And when you finally convinced yourself to extract from the feather cloud and go outside to wash your face, you discovered it was ice cold. It tasted divine as it sang its song, and woke you up with the coldest “bird bath” you ever had.
One summer it rained every day for several hours and then for days in a row. The clothes of our friends who lived in another teeny old wood home, at the end of a long, bumpy ravine of a driveway over in Maryville, rotted on the line in that wet summer. We sat on the front porch and stared into the blur of greyish green rain as it came down in sheets and muddled into the apparition of green that grew greener with each out burst of summer rain.
But that is not what this story is about.
Because THIS house was the one that sat in the FIRST big curve as you came down the mountainside from the newly constructed one at the top of Rich Mountain. The hairpin turn a couple of yards further down the impossibly mountainous driveway, carried a tinier house in the crux of its arm.
I have never been inside the tiny house in the hairpin turn. Oh its true that no one lived in it, nor had anyone lived there for many years. The house was not more than 8×12 feet or so. Some of the floorboards were still in place after many years of rain and, “gully-washers” as they say in Texas, had tried to unmoor the wooden structure from its grip on the side of the rock. Like a tiny struggle against the adversary trying to rip it off the side of the mountain it clung on for dear life. A tree had been built right into the back porch of the entire structure that hung out over running water that gushed out from the rock below and down the hill. This water ran full time. The house was built over it like a swinging bridge, and the job of holding on the sides of the hairpin curve was one it had been doing from the first day of its construction. Now unsafe for humans, with its scars and broken bones, it hung there like trophy of the struggle it had won over the years. Now intertwined with wild cherry and mountain laurel, worn proudly on its brow.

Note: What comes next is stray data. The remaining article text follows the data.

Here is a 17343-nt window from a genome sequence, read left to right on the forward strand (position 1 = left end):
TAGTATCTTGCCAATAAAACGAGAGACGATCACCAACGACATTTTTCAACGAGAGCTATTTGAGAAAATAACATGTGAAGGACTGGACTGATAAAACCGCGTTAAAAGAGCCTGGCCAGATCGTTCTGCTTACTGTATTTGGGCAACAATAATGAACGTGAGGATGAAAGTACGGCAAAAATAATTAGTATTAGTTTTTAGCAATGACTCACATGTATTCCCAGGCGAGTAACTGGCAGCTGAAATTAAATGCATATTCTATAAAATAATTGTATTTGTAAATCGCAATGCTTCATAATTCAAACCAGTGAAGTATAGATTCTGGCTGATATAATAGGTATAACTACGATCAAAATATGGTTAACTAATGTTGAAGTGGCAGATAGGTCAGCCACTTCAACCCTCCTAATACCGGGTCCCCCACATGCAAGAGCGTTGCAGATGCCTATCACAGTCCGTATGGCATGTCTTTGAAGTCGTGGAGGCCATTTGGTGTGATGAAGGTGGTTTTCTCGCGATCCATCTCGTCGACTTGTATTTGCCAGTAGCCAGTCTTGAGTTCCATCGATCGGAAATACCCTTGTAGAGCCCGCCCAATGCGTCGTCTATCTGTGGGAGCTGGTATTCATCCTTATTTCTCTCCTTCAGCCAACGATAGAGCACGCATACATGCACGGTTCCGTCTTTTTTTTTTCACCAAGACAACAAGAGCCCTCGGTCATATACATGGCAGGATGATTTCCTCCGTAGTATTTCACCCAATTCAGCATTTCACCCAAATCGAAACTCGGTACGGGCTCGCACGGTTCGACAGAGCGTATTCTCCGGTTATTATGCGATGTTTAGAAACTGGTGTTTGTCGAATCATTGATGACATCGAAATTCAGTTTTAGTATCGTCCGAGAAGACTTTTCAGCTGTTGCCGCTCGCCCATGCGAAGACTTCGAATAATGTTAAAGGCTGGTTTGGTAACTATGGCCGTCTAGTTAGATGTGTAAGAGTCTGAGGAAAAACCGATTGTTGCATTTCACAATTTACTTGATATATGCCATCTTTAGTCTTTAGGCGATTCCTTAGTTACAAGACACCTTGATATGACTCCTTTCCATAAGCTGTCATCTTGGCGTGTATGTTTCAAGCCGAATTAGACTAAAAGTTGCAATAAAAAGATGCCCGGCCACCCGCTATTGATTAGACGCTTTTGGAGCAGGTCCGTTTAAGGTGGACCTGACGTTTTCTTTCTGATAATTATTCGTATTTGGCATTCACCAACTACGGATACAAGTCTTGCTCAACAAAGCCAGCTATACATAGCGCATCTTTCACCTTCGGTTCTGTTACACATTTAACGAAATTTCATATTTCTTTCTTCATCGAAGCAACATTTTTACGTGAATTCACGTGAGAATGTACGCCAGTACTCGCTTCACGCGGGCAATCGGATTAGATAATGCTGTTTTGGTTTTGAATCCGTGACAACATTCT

Miles further down the mountain, and dozens of twisted sudden curves below, the cozy Cade’s Cove paradise hosted people camping, completely unaware of the drama miles above them on the other side of the mountain.